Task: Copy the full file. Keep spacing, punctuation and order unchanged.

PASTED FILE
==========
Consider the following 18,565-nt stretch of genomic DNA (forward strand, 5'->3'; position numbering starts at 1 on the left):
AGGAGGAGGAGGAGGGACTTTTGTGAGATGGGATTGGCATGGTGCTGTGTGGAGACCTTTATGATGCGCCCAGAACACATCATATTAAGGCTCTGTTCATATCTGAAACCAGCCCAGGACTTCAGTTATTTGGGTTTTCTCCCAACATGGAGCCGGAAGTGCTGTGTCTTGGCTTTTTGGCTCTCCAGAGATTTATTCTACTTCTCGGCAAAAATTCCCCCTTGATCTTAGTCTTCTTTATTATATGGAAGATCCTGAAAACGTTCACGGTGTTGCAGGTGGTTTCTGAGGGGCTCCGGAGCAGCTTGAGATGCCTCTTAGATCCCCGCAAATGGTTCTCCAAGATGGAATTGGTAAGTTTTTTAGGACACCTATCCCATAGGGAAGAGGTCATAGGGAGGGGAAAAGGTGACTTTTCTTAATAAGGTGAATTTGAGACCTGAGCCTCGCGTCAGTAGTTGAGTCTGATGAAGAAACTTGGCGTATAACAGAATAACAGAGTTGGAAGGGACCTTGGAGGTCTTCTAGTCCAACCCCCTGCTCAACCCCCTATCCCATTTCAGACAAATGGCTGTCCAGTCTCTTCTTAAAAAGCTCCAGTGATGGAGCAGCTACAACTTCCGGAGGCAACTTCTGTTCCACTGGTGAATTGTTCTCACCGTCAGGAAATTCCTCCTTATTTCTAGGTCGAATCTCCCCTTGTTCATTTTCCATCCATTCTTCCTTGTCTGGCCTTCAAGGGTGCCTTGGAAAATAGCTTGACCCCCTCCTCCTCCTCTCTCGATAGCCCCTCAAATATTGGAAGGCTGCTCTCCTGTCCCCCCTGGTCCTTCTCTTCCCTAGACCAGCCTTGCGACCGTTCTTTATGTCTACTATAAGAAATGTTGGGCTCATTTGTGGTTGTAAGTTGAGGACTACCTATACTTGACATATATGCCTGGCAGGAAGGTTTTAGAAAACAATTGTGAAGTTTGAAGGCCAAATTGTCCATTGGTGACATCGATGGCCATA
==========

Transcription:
Consider the following 18,565-nt stretch of genomic DNA (forward strand, 5'->3'; position numbering starts at 1 on the left):
AGGAGGAGGAGGAGGGACTTTTGTGAGATGGGATTGGCATGGTGCTGTGTGGAGACCTTTATGATGCGCCCAGAACACATCATATTAAGGCTCTGTTCATATCTGAAACCAGCCCAGGACTTCAGTTATTTGGGTTTTCTCCCAACATGGAGCCGGAAGTGCTGTGTCTTGGCTTTTTGGCTCTCCAGAGATTTATTCTACTTCTCGGCAAAAATTCCCCCTTGATCTTAGTCTTCTTTATTATATGGAAGATCCTGAAAACGTTCACGGTGTTGCAGGTGGTTTCTGAGGGGCTCCGGAGCAGCTTGAGATGCCTCTTAGATCCCCGCAAATGGTTCTCCAAGATGGAATTGGTAAGTTTTTTAGGACACCTATCCCATAGGGAAGAGGTCATAGGGAGGGGAAAAGGTGACTTTTCTTAATAAGGTGAATTTGAGACCTGAGCCTCGCGTCAGTAGTTGAGTCTGATGAAGAAACTTGGCGTATAACAGAATAACAGAGTTGGAAGGGACCTTGGAGGTCTTCTAGTCCAACCCCCTGCTCAACCCCCTATCCCATTTCAGACAAATGGCTGTCCAGTCTCTTCTTAAAAAGCTCCAGTGATGGAGCAGCTACAACTTCCGGAGGCAACTTCTGTTCCACTGGTGAATTGTTCTCACCGTCAGGAAATTCCTCCTTATTTCTAGGTCGAATCTCCCCTTGTTCATTTTCCATCCATTCTTCCTTGTCTGGCCTTCAAGGGTGCCTTGGAAAATAGCTTGACCCCCTCCTCCTCCTCTCTCGATAGCCCCTCAAATATTGGAAGGCTGCTCTCCTGTCCCCCCTGGTCCTTCTCTTCCCTAGACCAGCCTTGCGACCGTTCTTTATGTCTACTATAAGAAATGTTGGGCTCATTTGTGGTTGTAAGTTGAGGACTACCTATACTTGACATATATGCCTGGCAGGAAGGTTTTAGAAAACAATTGTGAAGTTTGAAGGCCAAATTGTCCATTGGTGACATCGATGGCCATA